The Count of Carcassonne
English language edition of Der Graf von Carcassonne
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English language edition with River tiles Funagain Games does not stock this edition of this title, usually because it's out of print.
English language edition of Carcassonne: Das Schicksalsrad (Currently Restocking)
List: $29.95 $23.99 (20% savings!)
English language edition, no River tiles Funagain Games does not stock this edition of this title, usually because it's out of print.
List: $17.50 $13.99 (20% savings!)
Players who complain that Carcassonne doesn't have enough interaction will love the Count of Carcassonne. A small expansion, the twelve tiles composing it are used to build the actual city of Carcassonne, which is used in place of the start tile. But these are more than simply tiles - the city is the home of the Count. Players can now place their pawns in this city whenever they score an opponent's feature. These pawns can be added to future cities, roads, monasteries, and farms when they are scored, allowing players to share or even steal points from other players. Movement of the Count pawn can be used to stop some of these invading pawns, but this expansion really increases the interaction and competitiveness of the original game. A lot of value in a very small box!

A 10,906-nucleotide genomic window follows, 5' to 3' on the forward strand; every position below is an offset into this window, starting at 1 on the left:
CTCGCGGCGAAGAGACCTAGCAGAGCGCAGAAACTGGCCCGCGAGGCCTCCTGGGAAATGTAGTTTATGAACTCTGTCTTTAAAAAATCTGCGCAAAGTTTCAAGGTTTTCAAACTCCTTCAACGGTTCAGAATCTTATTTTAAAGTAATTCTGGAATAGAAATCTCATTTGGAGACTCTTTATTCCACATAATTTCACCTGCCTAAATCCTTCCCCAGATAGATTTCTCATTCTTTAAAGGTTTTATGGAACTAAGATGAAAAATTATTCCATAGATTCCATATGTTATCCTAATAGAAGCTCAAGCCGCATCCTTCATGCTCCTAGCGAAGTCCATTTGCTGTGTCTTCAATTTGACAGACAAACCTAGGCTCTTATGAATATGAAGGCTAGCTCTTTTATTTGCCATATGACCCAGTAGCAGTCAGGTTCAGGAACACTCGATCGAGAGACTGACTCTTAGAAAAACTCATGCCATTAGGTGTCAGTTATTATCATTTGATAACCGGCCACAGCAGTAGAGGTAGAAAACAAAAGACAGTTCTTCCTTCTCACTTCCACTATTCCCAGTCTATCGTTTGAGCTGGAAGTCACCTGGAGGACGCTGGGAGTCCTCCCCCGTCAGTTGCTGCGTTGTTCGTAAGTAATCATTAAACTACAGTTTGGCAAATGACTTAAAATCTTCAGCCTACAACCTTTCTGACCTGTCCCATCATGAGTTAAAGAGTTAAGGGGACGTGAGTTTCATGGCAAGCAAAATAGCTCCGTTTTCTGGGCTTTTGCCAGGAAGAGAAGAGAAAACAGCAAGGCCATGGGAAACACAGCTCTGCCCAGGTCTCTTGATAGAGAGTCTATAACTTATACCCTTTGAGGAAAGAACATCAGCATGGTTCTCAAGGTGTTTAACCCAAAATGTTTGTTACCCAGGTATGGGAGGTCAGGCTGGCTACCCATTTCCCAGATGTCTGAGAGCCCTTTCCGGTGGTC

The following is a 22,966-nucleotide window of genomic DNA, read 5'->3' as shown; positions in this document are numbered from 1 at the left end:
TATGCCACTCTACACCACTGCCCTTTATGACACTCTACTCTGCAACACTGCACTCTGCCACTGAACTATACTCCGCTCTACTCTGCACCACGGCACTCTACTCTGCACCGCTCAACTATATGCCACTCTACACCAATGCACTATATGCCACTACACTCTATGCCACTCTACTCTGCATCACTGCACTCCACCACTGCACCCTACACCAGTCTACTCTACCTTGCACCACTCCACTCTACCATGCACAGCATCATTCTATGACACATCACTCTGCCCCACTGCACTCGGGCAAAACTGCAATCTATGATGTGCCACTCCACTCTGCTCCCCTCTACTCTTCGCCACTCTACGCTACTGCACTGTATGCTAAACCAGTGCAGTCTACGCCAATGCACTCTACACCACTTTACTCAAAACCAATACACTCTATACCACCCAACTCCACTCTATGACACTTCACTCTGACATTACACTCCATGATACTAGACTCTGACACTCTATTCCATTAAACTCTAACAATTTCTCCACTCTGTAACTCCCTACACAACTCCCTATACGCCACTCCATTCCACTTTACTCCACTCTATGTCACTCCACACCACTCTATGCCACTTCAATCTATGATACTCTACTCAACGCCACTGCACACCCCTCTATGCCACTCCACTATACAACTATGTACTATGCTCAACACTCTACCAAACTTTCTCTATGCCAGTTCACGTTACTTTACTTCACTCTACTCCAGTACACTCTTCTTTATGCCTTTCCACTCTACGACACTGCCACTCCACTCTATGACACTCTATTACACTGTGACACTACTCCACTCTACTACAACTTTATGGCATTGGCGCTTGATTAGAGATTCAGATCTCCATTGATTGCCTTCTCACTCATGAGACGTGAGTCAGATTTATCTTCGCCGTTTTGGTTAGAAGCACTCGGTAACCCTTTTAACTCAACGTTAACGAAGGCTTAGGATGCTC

Est. time to learn: Under 5 minutes
Weight: 52 grams
All-Time Sales Rank: #86